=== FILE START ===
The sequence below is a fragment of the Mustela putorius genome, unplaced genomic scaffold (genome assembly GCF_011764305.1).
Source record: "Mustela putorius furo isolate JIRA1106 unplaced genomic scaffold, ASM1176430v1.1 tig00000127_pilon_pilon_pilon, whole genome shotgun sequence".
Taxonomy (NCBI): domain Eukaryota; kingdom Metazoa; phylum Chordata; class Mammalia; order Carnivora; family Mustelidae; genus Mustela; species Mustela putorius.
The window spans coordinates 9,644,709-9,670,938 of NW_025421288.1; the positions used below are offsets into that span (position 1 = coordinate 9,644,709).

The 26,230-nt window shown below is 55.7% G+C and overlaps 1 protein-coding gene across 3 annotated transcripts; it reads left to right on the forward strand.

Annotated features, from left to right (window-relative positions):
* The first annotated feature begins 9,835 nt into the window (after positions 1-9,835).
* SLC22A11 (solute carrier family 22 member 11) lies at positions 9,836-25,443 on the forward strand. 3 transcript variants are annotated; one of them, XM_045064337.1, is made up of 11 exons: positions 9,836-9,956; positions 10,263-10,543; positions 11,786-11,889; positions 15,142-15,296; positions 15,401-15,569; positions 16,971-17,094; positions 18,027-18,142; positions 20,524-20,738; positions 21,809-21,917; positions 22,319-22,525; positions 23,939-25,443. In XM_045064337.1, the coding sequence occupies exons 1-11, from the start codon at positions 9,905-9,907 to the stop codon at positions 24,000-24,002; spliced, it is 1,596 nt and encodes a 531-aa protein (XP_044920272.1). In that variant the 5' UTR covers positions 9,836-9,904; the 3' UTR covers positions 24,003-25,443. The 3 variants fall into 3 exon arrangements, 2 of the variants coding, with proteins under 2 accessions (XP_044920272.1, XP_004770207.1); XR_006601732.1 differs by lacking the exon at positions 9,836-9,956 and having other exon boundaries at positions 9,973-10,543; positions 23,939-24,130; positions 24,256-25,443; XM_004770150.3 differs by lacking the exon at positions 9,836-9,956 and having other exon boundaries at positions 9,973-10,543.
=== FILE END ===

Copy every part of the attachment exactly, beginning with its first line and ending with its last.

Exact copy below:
The sequence below is a fragment of the Mustela putorius genome, unplaced genomic scaffold (genome assembly GCF_011764305.1).
Source record: "Mustela putorius furo isolate JIRA1106 unplaced genomic scaffold, ASM1176430v1.1 tig00000127_pilon_pilon_pilon, whole genome shotgun sequence".
Taxonomy (NCBI): domain Eukaryota; kingdom Metazoa; phylum Chordata; class Mammalia; order Carnivora; family Mustelidae; genus Mustela; species Mustela putorius.
The window spans coordinates 9,644,709-9,670,938 of NW_025421288.1; the positions used below are offsets into that span (position 1 = coordinate 9,644,709).

The 26,230-nt window shown below is 55.7% G+C and overlaps 1 protein-coding gene across 3 annotated transcripts; it reads left to right on the forward strand.

Annotated features, from left to right (window-relative positions):
* The first annotated feature begins 9,835 nt into the window (after positions 1-9,835).
* SLC22A11 (solute carrier family 22 member 11) lies at positions 9,836-25,443 on the forward strand. 3 transcript variants are annotated; one of them, XM_045064337.1, is made up of 11 exons: positions 9,836-9,956; positions 10,263-10,543; positions 11,786-11,889; positions 15,142-15,296; positions 15,401-15,569; positions 16,971-17,094; positions 18,027-18,142; positions 20,524-20,738; positions 21,809-21,917; positions 22,319-22,525; positions 23,939-25,443. In XM_045064337.1, the coding sequence occupies exons 1-11, from the start codon at positions 9,905-9,907 to the stop codon at positions 24,000-24,002; spliced, it is 1,596 nt and encodes a 531-aa protein (XP_044920272.1). In that variant the 5' UTR covers positions 9,836-9,904; the 3' UTR covers positions 24,003-25,443. The 3 variants fall into 3 exon arrangements, 2 of the variants coding, with proteins under 2 accessions (XP_044920272.1, XP_004770207.1); XR_006601732.1 differs by lacking the exon at positions 9,836-9,956 and having other exon boundaries at positions 9,973-10,543; positions 23,939-24,130; positions 24,256-25,443; XM_004770150.3 differs by lacking the exon at positions 9,836-9,956 and having other exon boundaries at positions 9,973-10,543.